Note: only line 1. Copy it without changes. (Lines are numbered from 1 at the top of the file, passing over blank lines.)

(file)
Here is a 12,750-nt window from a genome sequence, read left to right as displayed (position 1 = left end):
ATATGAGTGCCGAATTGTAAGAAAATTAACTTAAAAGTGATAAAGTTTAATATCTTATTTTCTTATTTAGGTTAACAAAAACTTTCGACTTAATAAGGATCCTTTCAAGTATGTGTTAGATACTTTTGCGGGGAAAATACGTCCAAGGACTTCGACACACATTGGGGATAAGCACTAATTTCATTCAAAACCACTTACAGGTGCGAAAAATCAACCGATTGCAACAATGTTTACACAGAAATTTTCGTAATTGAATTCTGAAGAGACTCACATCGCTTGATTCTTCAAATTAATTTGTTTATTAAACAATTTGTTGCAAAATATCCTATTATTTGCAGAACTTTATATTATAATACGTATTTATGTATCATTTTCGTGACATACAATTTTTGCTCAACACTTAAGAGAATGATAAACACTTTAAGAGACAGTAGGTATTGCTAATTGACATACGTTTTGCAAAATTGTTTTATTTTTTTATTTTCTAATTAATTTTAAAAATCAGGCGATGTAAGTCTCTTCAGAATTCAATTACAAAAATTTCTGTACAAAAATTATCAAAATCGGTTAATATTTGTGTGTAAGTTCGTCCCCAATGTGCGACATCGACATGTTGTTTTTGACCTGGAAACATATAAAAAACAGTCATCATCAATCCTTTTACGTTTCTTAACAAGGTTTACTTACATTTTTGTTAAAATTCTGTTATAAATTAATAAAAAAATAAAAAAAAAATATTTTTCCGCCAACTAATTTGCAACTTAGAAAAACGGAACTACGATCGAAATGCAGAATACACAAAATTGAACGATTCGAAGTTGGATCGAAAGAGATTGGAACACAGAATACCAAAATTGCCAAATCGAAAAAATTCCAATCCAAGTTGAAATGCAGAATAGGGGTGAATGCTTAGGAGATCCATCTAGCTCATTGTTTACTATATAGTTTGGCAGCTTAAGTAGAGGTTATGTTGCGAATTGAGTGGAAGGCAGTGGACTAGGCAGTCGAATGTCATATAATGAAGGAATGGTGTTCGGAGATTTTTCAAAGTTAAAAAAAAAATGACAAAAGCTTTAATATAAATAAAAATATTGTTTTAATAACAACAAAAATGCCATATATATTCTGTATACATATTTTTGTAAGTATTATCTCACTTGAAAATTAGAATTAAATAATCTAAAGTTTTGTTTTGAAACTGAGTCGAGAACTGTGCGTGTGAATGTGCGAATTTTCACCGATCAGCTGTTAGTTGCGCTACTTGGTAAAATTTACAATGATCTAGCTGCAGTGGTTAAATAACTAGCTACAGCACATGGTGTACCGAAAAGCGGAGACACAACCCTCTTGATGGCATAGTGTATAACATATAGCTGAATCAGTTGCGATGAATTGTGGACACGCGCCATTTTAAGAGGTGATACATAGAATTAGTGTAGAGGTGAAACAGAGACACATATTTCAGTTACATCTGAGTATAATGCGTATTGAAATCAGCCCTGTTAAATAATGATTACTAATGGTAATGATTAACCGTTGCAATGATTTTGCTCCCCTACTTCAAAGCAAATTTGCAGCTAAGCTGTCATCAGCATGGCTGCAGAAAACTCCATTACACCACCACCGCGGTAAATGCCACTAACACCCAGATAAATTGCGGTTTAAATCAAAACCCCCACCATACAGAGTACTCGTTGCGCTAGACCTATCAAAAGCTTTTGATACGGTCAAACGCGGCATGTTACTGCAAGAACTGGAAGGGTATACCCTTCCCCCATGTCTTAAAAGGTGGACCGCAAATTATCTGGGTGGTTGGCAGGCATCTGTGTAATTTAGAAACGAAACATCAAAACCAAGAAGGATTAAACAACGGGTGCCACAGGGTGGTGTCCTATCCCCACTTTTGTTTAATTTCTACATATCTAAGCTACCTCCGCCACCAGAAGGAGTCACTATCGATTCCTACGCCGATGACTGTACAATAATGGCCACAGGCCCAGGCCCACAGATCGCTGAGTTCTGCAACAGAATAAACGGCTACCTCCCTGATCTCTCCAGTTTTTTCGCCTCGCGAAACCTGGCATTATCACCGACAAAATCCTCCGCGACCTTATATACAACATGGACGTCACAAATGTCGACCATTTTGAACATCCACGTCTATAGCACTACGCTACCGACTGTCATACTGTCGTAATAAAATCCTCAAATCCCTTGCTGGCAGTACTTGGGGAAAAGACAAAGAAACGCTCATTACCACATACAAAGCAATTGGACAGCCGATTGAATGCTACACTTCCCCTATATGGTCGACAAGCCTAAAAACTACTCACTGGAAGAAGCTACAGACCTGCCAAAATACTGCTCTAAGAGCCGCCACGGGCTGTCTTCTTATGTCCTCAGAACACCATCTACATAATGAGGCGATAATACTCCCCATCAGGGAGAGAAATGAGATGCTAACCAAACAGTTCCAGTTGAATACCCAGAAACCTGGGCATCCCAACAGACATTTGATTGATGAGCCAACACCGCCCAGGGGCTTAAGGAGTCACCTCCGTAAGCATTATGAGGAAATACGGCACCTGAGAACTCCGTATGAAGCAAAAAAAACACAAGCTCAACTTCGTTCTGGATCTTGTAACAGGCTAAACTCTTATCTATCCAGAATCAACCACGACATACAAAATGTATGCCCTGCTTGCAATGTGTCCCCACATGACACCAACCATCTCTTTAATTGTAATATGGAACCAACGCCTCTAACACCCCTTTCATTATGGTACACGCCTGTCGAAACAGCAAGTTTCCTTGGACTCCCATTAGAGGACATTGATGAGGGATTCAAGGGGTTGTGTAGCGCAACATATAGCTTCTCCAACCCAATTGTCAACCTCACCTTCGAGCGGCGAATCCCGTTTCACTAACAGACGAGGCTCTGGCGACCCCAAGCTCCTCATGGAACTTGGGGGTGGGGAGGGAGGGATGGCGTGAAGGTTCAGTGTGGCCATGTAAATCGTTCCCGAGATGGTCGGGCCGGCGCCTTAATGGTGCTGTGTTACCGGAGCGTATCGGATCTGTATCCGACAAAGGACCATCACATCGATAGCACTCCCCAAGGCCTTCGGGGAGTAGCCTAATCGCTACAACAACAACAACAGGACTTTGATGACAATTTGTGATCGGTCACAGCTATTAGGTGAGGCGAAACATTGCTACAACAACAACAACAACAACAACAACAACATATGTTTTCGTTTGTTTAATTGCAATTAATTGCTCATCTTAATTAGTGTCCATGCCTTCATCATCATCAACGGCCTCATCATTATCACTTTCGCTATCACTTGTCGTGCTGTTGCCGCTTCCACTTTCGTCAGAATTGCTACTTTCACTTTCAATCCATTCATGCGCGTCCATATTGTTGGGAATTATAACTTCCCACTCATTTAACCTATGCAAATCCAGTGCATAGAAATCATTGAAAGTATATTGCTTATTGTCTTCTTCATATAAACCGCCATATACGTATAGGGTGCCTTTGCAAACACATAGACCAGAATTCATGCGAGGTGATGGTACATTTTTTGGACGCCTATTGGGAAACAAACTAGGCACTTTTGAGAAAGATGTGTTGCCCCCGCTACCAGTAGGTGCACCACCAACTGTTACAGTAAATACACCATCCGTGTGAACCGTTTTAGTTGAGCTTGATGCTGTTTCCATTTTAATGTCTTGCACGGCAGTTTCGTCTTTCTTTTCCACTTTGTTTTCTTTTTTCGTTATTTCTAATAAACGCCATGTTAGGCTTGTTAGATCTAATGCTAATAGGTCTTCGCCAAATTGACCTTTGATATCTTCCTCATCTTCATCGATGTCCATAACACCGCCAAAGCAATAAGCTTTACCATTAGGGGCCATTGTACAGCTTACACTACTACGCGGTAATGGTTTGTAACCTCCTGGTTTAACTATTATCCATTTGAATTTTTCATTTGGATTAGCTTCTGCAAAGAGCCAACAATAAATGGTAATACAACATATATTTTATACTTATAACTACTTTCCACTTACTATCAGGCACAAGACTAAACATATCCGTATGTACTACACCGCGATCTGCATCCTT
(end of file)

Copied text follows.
Here is a 12,750-nt window from a genome sequence, read left to right as displayed (position 1 = left end):